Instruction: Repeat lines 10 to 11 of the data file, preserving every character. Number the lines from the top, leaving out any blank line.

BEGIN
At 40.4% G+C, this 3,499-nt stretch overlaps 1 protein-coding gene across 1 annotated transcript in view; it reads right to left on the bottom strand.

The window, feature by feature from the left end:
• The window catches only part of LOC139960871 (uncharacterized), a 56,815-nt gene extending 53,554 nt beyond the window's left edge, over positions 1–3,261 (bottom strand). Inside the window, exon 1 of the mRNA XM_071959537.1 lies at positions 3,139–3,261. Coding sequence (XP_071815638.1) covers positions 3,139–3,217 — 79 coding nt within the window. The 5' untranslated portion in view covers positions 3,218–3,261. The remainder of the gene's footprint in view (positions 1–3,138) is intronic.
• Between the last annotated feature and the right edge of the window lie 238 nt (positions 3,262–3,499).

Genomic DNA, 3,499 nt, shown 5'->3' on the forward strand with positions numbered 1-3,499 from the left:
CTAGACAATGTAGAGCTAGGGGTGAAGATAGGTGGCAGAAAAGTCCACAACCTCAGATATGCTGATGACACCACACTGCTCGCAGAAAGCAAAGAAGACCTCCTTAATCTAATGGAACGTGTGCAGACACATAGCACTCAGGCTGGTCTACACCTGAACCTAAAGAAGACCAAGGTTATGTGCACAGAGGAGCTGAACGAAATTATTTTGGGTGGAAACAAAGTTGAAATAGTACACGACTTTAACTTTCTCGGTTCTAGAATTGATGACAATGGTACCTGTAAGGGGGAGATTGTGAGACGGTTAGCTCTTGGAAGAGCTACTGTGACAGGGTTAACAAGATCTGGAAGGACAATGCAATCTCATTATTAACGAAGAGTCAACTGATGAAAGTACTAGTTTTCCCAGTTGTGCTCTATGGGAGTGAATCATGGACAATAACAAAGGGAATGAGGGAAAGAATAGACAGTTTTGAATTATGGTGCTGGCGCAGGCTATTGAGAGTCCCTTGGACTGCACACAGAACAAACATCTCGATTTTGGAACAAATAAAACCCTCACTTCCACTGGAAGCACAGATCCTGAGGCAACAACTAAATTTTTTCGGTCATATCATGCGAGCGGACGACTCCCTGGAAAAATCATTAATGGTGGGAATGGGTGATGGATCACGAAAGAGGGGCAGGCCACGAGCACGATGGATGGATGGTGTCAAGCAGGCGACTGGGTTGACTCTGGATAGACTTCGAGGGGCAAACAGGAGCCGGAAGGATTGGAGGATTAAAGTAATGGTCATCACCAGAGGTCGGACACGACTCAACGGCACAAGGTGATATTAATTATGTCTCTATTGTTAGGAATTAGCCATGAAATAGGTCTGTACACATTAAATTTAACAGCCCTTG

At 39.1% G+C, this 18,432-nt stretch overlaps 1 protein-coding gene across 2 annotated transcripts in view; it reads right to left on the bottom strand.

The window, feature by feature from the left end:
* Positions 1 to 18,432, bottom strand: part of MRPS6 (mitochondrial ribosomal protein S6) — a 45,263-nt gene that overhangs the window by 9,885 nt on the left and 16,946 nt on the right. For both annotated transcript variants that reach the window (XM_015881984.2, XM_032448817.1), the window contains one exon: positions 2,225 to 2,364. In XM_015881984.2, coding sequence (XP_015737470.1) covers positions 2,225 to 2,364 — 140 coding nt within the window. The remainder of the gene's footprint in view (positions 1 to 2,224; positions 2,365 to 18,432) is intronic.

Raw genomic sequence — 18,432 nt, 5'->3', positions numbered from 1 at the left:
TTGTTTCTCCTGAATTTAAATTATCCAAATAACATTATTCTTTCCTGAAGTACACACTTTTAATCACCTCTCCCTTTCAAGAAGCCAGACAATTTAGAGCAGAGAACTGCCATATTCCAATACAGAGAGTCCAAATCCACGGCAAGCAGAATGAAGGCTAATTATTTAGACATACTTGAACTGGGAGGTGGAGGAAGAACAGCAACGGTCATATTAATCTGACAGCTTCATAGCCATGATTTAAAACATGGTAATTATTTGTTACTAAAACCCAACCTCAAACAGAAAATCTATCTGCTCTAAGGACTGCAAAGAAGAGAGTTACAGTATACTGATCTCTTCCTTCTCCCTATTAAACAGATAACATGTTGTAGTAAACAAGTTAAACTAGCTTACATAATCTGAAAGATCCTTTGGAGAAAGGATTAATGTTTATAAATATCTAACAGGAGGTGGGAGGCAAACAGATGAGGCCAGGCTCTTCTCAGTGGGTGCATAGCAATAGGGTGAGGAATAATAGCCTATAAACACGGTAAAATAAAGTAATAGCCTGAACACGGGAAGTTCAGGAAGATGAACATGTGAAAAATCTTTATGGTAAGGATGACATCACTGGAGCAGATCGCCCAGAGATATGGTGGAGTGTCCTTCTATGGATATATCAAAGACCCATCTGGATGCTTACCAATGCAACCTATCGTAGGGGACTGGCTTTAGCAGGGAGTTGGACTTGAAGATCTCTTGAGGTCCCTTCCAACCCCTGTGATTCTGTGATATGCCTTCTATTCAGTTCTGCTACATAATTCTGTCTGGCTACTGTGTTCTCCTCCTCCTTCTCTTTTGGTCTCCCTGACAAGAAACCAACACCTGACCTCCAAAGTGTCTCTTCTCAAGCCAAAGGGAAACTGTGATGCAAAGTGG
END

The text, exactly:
Raw genomic sequence — 18,432 nt, 5'->3', positions numbered from 1 at the left:
TTGTTTCTCCTGAATTTAAATTATCCAAATAACATTATTCTTTCCTGAAGTACACACTTTTAATCACCTCTCCCTTTCAAGAAGCCAGACAATTTAGAGCAGAGAACTGCCATATTCCAATACAGAGAGTCCAAATCCACGGCAAGCAGAATGAAGGCTAATTATTTAGACATACTTGAACTGGGAGGTGGAGGAAGAACAGCAACGGTCATATTAATCTGACAGCTTCATAGCCATGATTTAAAACATGGTAATTATTTGTTACTAAAACCCAACCTCAAACAGAAAATCTATCTGCTCTAAGGACTGCAAAGAAGAGAGTTACAGTATACTGATCTCTTCCTTCTCCCTATTAAACAGATAACATGTTGTAGTAAACAAGTTAAACTAGCTTACATAATCTGAAAGATCCTTTGGAGAAAGGATTAATGTTTATAAATATCTAACAGGAGGTGGGAGGCAAACAGATGAGGCCAGGCTCTTCTCAGTGGGTGCATAGCAATAGGGTGAGGAATAATAGCCTATAAACACGGTAAAATAAAGTAATAGCCTGAACACGGGAAGTTCAGGAAGATGAACATGTGAAAAATCTTTATGGTAAGGATGACATCACTGGAGCAGATCGCCCAGAGATATGGTGGAGTGTCCTTCTATGGATATATCAAAGACCCATCTGGATGCTTACCAATGCAACCTATCGTAGGGGACTGGCTTTAGCAGGGAGTTGGACTTGAAGATCTCTTGAGGTCCCTTCCAACCCCTGTGATTCTGTGATATGCCTTCTATTCAGTTCTGCTACATAATTCTGTCTGGCTACTGTGTTCTCCTCCTCCTTCTCTTTTGGTCTCCCTGACAAGAAACCAACACCTGACCTCCAAAGTGTCTCTTCTCAAGCCAAAGGGAAACTGTGATGCAAAGTGG